was about 18.63 percent by weight. (Fig. 2a, 2b)
Antibacterial effect
Zone of inhibition test
A clear zone of inhibition of about 4 mm was observed
around the coated samples against both L.acidophilus
and S. mutans. Whereas, inhibition zone was not
observed around the uncoated SS strips. (Fig. 3a,3b)
[Table 2]
Table 2: Comparison of the zone of inhibition values between
control and test groups against Lactobacillus and Streptococ-
cus using disk diffusion assay.
Group N Lactobacillus Streptococcus
Mean SD Mean SD
Control 5 0.00 mm 0.000 0.00mm 0.000
Test 5 4.300 mm .2739 4.000 mm .3536
Mean Difference -4.3 -4
p value <0.001** <0.001**
Figure 2a: Image showing elemental composition of coated
band material
Figure 2b: Image showing elemental composition of
uncoated band material
Figure 1: SEM images coated
(a) and uncoated (b) band material
Figure 3: Petridishes showing zone of inhibition against
(a) Lactobacillus (b) Streptoccous
Fig. 1a Fig. 3a
Fig. 1b Fig. 3b
Orthodontic Journal of Nepal, Vol. 9 No. 2, July-December 2019
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Bindu SH, Vani SVK, Nirisha G, Madhuri N, Deepa BS, Hemadri S : Evaluation of antibacterial effect of silver nanoparticle coated stainless steel band material – an in vitro
study
Direct contact test
The mean number of Lactobacillus colonies grown after
24 and 48 hours and 1 week continued to increase in
the control group but has decreased in the test group
which was statistically signicant. (Fig. 4, 5) [Table 4]
The mean number of Streptococcus colonies also
showed a similar pattern and the difference between
control and test groups after 24 hours, 48 hours and 1
week was statistically signicant. (Fig. 6, 7) [Table 5]
Table 3: Intergroup comparison of the zone of inhibition against Lactobacillus and Streptococcus in test and
control groups using disk diffusion assay.
Parameter N Lactobacillus Streptococcus Mean
Difference P value
Mean SD Mean SD
Control 5 0.00 mm 0.000 0.00mm 0.000 - 0.172 NS
Test 5 4.300 mm 0.2739 4.000mm 0.3536 0.3
Table 4: Comparison of the number of Lactobacillus coloniesin test and control groups
at different time intervals using a direct contact test
Duration N Control Test Mean difference P value
Mean SD Mean SD
24 hours 5 220.80 4.147 44.60 3.209 176.2 <0.001**
48 hours 5323.60 12.033 24.40 2.966 299.2 <0.001**
1 week 5 451.00 5.657 19.00 2.646 432.2 <0.001**
Table 5: Comparison of the number of Streptococcus colonies in test and control groups at various duration using a direct contact test
Duration N Control Test Mean difference P value
Mean SD Mean SD
24 hours 5 254.40 6.542 44.80 2.775 209.6 <0.001**
48 hours 5 333.60 9.711 32.20 3.033 301.4 <0.001**
1 week 5 522.80 14.755 18.60 3.050 504.2 <0.001**
Table 6: Comparison of silver nanoparticles release in the test group at different time intervals.
Duration N Mean SD P value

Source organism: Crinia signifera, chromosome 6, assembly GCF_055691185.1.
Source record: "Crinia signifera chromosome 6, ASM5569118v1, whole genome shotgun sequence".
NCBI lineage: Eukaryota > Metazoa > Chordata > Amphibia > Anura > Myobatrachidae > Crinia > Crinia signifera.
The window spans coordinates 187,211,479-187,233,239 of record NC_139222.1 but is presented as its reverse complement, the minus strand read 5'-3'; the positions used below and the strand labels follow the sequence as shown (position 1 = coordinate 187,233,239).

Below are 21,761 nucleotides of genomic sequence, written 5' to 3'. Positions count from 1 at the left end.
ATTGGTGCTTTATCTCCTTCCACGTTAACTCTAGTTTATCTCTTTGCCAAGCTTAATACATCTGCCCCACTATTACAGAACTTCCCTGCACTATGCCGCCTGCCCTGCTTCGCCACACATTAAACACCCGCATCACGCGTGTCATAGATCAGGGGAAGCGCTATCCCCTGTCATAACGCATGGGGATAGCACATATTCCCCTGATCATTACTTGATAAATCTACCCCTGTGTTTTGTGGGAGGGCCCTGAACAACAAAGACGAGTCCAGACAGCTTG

at 24 hours 5 .0236800 ppm .0067937
<0.001**at 48 hours 5 .0221720 ppm .0056420
at 1 week 5 .0160060 ppm .0032339
Figure 4: Petridishes showing Lactobacillus colonies of control
samples at (a) 24 hours, (b) 48 hours and (c) 1 week
Figure 4: Petridishes showing Lactobacillus colonies of control
samples at (a) 24 hours, (b) 48 hours and (c) 1 week
Figure 5: Petridishes showing Lactobacillus colonies of test
samples at (a) 24 hours, (b) 48 hours and (c) 1 week
Figure 5: Petridishes showing Lactobacillus colonies of test
samples at (a) 24 hours, (b) 48 hours and (c) 1 week
Fig. 4a
Fig. 6a
Fig. 5a
Fig. 7a
Fig. 4b
Fig. 6b
Fig. 5b
Fig. 7b
Fig. 4c
Fig. 6c
Fig. 5c
Fig. 7c
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Orthodontic Journal of Nepal, Vol. 9 No. 2, July-December 2019
Bindu SH, Vani SVK, Nirisha G, Madhuri N, Deepa BS, Hemadri S : Evaluation of antibacterial effect of silver nanoparticle coated stainless steel band material – an in vitro
study
Measurement of silver ion released
There was a signicant decrease in the concentration
of silver ions released from coated samples at 24 hours,
48 hours and 1 week with maximum release of 0.0236
± 0.0067 ppm at 24 hours, which is less than maximum
permissible levels set by WHO (0.1mg/L). The mean
concentration of silver ions released at 24 hours, 48
hours, and 1 week were 0.0236 ± 0.0067 ppm, 0.0221 ±
0.0056 ppm, 0.016 ± 0.0032 ppm respectively. [Table 6]
The maximum silver ion release of about 0.0236 ± 0.0067
ppm was noted at 24 hrs which is less than maximum
permissible level set by WHO (0.1 ppm ).19
DISCUSSION
White spot formation or demineralization is a prevalent
unwanted side-effect of orthodontic therapy.
Orthodontic appliances can affect the self-cleaning
ability of teeth, alter the oral microora and increase
the levels of acidogenic plaque bacteria, i.e. mutans
streptococci and lactobacilli in saliva and dental
biolm during active wear of the appliance.
In the oral cavity, the antibacterial properties of NPs
have been used through two broad mechanisms
of combining dental materials with NPs or coating
surfaces with NPs to prevent microbial adhesion, with
the overall aim of reducing the biolm formation.6
An antibacterial coating on orthodontic appliances
offers a possible strategy for reducing such bacterial
damage.
The present study was designed with reference to the
unique antimicrobial properties of silver nanoparticles.
In this study, stainless steel band material used to band
molar teeth were coated with silver nanoparticles to
produce a potentially antimicrobial band material
effective against Gram-positive bacteria.
The coating technique used in this study was vacuum
evaporation technology. Vacuum evaporation is a
physical deposition method that uses resistive heating
to produce a metallic thin lm of solid on a suitable
substrate. The SEM images of coated and uncoated
band materials were compared to assess the presence
of surface SNPs. SEM images of coated band material
showed uniform deposition of SNPs, whereas uncoated
band material showed only generic metal striations.
EDS for coated surface showed the presence of silver
nanoparticles.
The amount of silver nanoparticles deposited as
reported in various studies ranged from 4.26 % 100
% by weight. Juan et al9 deposited 4.26 % of silver on
the titanium surface using silanization method, they
found negligible zones of inhibition against E.coli and